Combined Employees Credit Union celebrates 50 years

Combined Employees Credit Union celebrates 50 years

Combined Employees Credit Union is celebrating 50 years of providing unique financial service that has become a cornerstone of the City of Warner Robins and the surrounding area.

“Combined Employees’ personal touch has made them a successful part of this city – it’s as simple as that,” said Randy Toms, mayor of Warner Robins. “They know you,they care about you and they always want to do everything they can to help the people they serve.”

With little more than a vision and a total deposit of $200, eight individuals began what is today referred to as Combined Employees Credit Union on Oct. 6, 1969.The group formed the credit union – then called Warner Robins Employees Credit Union – to serve employees of the City of Warner Robins, including its elected and appointed officials.

In 1972, the credit union expanded its membership to include employees of Houston County,including elected and appointed officials, as well as employees of the Houston County Hospital. Robby Glore, president and chief executive officer of Combined Employees Credit Union, said he attributed the credit union’s early success to the powerful vision of its founders.

“They gave us such a strong foundation,” Glore said. “And the leadership that followed deserves applause for letting the credit union stay true to its roots and its philosophy of ‘people helping people’ as we’ve continued to grow.”

Today, Combined Employees Credit Union serves employees, retirees and family members of employees of the Houston County Commissioners, Houston Healthcare Complex,Peach County Commissioners, Macon County Commissioners, Cornerstone Medical Associates, The Imaging Center and The Phoenix Center as well as employees of the city governments of Warner Robins, Americus, Oglethorpe, Montezuma, Centerville, Marshallville, Perry and Fort Valley.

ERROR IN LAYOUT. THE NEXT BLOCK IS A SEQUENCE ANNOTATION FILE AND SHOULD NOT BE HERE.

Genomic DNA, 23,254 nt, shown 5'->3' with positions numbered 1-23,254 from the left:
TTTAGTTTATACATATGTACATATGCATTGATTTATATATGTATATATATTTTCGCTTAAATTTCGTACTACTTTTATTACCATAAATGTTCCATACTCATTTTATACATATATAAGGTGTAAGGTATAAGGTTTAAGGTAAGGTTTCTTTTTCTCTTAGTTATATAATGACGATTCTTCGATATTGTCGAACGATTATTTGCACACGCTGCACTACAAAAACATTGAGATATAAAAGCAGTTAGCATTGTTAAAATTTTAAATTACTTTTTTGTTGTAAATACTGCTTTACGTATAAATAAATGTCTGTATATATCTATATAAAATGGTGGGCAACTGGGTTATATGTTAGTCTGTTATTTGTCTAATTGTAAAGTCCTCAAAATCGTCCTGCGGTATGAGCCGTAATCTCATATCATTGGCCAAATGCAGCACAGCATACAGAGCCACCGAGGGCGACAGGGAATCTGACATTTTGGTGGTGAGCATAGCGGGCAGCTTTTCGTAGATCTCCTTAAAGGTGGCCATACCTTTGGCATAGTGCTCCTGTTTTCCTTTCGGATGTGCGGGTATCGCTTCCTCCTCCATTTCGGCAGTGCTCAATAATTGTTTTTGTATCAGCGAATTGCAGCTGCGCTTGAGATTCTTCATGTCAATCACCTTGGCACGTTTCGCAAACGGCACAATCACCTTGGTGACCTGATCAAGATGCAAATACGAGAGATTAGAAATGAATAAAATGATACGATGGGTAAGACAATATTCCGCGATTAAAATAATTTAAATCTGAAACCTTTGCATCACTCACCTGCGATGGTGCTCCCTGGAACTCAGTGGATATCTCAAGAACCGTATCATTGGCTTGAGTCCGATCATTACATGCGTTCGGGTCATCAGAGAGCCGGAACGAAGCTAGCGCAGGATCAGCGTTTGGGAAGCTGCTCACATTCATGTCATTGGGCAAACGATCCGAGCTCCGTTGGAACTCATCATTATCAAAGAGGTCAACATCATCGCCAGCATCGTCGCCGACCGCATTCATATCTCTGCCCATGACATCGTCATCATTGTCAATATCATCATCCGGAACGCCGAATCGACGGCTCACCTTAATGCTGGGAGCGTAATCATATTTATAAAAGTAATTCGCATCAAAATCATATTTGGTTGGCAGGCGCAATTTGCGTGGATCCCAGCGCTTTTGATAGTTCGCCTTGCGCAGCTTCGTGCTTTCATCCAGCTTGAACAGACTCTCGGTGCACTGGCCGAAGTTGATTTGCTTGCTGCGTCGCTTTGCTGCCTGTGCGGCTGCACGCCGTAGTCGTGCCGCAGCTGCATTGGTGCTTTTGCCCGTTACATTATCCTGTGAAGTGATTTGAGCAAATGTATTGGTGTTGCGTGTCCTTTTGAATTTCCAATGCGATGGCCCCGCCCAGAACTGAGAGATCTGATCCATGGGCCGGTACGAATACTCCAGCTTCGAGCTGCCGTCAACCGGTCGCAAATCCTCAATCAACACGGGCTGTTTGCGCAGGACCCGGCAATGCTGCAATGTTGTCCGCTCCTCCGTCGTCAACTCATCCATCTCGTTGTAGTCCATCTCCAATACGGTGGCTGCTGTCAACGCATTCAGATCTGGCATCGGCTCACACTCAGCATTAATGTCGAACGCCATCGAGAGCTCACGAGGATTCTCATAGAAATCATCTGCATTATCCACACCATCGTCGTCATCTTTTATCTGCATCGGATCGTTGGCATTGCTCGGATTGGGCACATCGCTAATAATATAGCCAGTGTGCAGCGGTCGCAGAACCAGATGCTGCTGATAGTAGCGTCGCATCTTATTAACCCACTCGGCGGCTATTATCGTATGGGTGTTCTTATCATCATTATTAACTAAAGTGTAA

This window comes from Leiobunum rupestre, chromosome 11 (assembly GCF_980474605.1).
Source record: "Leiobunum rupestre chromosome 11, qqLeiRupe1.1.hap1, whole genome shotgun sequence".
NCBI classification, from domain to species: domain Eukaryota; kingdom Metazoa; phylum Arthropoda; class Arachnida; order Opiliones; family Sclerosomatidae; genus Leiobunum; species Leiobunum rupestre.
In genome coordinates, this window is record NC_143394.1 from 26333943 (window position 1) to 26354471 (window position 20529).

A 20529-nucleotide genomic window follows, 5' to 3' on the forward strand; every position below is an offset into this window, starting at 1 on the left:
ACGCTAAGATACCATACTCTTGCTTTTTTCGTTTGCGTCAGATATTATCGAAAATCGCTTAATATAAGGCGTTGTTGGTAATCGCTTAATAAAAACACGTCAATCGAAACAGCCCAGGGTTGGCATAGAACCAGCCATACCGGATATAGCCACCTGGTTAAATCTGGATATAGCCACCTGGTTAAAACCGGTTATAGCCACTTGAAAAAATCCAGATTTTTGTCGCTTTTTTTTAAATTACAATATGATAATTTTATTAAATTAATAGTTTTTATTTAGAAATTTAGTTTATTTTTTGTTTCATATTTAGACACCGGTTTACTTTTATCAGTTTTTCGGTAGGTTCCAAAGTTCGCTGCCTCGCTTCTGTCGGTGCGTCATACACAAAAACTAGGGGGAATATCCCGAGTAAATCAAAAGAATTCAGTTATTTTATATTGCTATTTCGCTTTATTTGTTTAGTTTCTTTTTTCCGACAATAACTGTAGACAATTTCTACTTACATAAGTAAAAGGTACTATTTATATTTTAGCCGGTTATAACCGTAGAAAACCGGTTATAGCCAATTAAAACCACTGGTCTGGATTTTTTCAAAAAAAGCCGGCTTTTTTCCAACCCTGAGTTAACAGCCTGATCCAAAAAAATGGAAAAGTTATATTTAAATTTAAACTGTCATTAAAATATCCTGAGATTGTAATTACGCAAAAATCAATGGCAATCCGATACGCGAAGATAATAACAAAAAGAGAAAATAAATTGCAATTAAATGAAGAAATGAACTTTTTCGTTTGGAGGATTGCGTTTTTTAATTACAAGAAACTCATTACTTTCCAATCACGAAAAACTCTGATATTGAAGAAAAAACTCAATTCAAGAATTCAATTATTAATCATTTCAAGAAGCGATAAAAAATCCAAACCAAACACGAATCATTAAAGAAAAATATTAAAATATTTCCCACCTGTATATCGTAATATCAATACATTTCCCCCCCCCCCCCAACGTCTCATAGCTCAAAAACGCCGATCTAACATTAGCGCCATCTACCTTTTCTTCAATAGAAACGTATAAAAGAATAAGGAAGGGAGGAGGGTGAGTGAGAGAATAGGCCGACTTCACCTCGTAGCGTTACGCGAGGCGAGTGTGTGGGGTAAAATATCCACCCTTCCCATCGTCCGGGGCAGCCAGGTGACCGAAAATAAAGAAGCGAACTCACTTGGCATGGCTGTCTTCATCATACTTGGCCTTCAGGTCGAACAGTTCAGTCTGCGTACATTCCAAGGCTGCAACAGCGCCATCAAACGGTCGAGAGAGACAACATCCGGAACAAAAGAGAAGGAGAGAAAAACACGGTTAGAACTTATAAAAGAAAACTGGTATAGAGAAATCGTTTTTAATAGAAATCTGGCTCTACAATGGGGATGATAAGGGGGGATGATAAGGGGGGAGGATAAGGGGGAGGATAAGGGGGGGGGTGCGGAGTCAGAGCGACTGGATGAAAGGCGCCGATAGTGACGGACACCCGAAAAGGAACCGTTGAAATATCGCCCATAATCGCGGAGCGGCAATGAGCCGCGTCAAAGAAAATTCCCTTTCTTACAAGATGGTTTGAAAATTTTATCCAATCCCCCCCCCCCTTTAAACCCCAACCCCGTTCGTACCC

Toms joined the credit union in 1985 as a new employee at the Warner Robins Fire Department – decades before he would be elected mayor. He said he saw the city’s respect for the financial institution right away.

 “The people in the fire department, they knew the benefit of the credit union,” Toms said. “The fire department secretary would tell us: ‘If you need a loan, or if you need somewhere to put some money,Combined Employees Credit Union is the place to do it.’”

Toms said his credit union continued to impress him as it grew.

 “It seems like Combined Employees has become more professional, more relevant and more sustainable than when I first joined,”Toms said. “They’ve increased what they do and what they provide – they compete in the marketplace for the people they serve.”

Member and Warner Robins Fire Capt. Mike Thorn has also noticed the growth in his credit union. But Thorn, who has served on Combined Employee’s CU’s supervisory committee, said he’s been impressed with how the credit union has maintained its sense of community.

He was reminded of that this past year when one of the fire chiefs he worked with was diagnosed with liver and prostate cancer. As soon as Combined Employees Credit Union’s leadership picked up on the diagnosis, Thorn said they sprang into action.

“Combined Employees was helping us get a golf tournament together within a month – and they did so many other things to help raise money for this man’s treatment,” he said. “I know this wasn’t something Robby had planned for, but it was something the credit union acted on without question. It wasn’t, ‘Oh, let me do some checking.’ They just helped.”

Thorn and Toms both agreed – gestures like that will keep Combined Employees Credit Union a local success for decades to come.

“In my time as mayor, I have told employees, ‘you know if you have a need, you can come over to the credit union.’ I always recommend the services of Combined Employees Credit Union,” Toms said. “I expect, under the current leadership,the credit union will continue to grow on the same positive trajectory they’ve been on since I joined. The emphasis on the care they have for the people they serve is unique – and it’s what makes them successful.”

Also featured in: CUToday

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